John J. Interval wants the DRBC permanent fracking ban rejected for the sake of the economy and protection of property owner’s rights.
Protecting private property rights is a bedrock principle of a free society and a key to explaining American prosperity.
That principle is in danger of being subverted. The Delaware River Basin Commission, which consists of the governors of New York, New Jersey, Delaware and Pennsylvania, and the federal government, represented by the U.S. Army Corps of Engineers, proposes a permanent ban on fracking for natural gas in the Delaware River watershed without any compensation for landowners who own the rights to gas resources and who stand to lose millions of dollars in royalties. It also translates into less revenue for local governments and school systems.
There would be an extremely high price to pay for a ban on fracking, since it would affect the shape of the region’s economy for decades to come.
The commission is scheduled to hold public hearings on the proposed ban later this month. It should be rejected and a new policy should be adopted that recognizes the value of fracking.
However, if we don’t speak out forcefully, we will have no one to blame but ourselves. The views of landowners and other stakeholders in energy production are far more important than many people think, the untapped gas deposits are huge and the technology for producing shale gas keeps getting better. Since 2010, gas production in Pennsylvania has surged by 920 percent.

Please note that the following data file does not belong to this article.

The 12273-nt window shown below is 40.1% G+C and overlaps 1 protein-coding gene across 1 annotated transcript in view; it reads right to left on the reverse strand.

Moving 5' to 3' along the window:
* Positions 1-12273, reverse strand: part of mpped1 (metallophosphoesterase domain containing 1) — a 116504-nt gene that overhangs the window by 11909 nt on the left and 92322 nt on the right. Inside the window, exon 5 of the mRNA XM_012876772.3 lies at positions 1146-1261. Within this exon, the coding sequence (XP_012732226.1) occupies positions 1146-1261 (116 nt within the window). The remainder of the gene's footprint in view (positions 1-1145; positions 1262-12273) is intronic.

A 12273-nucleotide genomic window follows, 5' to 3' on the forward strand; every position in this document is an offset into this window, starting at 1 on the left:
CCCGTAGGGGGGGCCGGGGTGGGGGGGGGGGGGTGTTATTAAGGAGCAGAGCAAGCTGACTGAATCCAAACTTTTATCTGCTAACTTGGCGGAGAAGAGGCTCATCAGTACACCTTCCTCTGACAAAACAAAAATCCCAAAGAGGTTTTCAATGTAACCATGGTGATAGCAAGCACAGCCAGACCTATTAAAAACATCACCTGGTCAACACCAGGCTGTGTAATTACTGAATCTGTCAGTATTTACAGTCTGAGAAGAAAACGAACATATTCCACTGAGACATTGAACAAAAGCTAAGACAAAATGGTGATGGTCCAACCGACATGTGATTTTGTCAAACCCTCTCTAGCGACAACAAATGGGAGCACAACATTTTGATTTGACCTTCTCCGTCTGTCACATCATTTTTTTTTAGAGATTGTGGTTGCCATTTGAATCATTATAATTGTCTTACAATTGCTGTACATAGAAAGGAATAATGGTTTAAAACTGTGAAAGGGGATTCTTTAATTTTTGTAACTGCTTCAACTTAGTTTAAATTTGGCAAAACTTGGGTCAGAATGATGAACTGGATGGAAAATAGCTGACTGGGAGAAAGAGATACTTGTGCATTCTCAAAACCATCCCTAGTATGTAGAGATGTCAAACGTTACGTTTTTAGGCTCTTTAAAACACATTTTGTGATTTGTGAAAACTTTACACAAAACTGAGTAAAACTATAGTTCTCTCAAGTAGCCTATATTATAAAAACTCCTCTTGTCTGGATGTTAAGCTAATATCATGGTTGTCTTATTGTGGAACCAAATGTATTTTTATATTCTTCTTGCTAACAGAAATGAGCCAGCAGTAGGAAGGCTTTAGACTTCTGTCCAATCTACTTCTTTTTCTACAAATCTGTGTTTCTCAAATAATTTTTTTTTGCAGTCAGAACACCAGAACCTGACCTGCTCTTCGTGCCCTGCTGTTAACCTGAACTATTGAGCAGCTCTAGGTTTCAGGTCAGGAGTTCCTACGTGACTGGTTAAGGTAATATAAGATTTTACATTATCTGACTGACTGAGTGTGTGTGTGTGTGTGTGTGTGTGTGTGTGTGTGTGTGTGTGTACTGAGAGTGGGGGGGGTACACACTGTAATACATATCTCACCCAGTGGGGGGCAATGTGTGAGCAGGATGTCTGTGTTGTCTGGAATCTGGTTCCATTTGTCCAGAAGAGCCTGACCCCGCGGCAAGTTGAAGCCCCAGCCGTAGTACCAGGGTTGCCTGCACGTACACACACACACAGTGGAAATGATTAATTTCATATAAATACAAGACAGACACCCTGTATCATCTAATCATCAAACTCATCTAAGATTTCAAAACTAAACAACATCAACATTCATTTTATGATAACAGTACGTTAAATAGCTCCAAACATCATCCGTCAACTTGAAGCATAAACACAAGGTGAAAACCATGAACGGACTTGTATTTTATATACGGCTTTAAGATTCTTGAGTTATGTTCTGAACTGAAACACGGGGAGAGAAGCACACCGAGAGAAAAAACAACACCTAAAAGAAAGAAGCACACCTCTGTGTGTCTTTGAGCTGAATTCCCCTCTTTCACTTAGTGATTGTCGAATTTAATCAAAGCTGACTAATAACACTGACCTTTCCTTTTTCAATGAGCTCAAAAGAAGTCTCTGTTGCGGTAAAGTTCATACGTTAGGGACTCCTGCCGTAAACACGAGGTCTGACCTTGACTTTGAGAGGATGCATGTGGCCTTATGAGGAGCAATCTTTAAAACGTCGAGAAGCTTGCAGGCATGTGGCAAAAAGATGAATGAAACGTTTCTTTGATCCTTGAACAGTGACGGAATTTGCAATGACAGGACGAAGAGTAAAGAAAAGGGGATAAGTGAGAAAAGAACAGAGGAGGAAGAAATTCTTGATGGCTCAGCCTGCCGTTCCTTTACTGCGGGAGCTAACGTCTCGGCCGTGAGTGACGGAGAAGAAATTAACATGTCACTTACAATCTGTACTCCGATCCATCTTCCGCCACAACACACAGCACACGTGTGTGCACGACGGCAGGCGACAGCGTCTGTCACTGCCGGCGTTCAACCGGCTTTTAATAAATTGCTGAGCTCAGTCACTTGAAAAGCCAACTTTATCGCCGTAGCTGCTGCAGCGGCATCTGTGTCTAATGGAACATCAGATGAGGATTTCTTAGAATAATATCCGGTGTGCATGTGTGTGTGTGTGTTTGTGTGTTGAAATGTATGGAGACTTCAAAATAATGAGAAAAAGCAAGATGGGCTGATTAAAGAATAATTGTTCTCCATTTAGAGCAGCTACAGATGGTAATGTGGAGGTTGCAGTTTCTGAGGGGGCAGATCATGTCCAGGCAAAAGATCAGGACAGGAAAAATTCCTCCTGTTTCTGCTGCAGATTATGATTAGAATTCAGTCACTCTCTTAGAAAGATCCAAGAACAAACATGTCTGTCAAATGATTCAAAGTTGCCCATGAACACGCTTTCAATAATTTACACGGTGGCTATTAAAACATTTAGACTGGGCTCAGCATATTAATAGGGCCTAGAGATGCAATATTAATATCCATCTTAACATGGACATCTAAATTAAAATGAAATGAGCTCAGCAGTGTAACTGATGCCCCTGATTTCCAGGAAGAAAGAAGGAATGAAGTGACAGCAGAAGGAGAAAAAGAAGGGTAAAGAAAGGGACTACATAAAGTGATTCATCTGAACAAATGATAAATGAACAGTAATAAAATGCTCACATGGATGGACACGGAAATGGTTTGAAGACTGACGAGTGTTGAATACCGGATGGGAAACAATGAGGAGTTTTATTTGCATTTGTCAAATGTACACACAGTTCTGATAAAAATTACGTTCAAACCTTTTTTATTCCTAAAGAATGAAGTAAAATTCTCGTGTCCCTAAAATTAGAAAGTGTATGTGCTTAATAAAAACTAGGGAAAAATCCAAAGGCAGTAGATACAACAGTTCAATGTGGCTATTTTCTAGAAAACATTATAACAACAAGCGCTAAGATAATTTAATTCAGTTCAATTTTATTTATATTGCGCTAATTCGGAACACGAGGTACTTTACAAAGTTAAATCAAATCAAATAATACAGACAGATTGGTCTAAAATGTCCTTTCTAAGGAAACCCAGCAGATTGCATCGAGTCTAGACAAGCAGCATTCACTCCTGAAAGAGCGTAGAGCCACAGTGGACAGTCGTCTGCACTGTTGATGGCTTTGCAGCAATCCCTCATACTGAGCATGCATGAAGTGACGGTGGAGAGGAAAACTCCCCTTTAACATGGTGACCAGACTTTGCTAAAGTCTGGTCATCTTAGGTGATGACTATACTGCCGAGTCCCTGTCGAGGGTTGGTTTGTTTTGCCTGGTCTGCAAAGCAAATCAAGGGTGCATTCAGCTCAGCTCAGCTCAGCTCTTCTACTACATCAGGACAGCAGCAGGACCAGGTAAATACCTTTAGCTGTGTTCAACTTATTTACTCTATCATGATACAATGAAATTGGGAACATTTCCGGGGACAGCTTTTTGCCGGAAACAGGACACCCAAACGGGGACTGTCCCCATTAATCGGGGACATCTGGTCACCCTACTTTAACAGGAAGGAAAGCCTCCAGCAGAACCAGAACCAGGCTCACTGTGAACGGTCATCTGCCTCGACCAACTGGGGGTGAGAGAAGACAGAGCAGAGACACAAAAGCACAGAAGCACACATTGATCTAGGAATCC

The challenge now is not an absence of political support for natural gas production or public disinterest. It is the existence of a vacuum. Vocal support for fracking matters. In a diverse region like this one, the absence of an articulated public interest in promoting stable energy production produces a fertile ground for those Luddite wishing to withdraw from the world or creates a vacuum to be filled by ardent environmentalists who want to keep energy resources in the ground.
Fracking safety and efficiency have improved significantly since the commission imposed a de-facto moratorium on the process in 2010.
Energy costs in the Northeast are the highest in the nation, but fracking costs will keep falling, because the cost of fracking, in which a combination of water, sand and chemicals are pumped into the shale at high pressure to extract the gas, depends on technology and technology costs always fall. A single drilling rig, for example, has already been used to crack shale horizontally in multiple places and advances in seismology are used to mine the most productive seams.
What’s more, wastewater from fracking is being recycled, preventing the degradation of groundwater and reducing the need to store or discharge the liquid in wells.
Pipelines that carry water from one well to another are replacing trucks.
In Pennsylvania, fracking has lowered energy costs, reduced pollution and carbon dioxide emissions and created thousands of jobs. But the state, and the region, will pay a high price for a permanent ban on fracking in the river’s watershed. It should not be allowed to happen.
John J. Interval is a professional petroleum geologist. He lives in Bridgeville, Pa.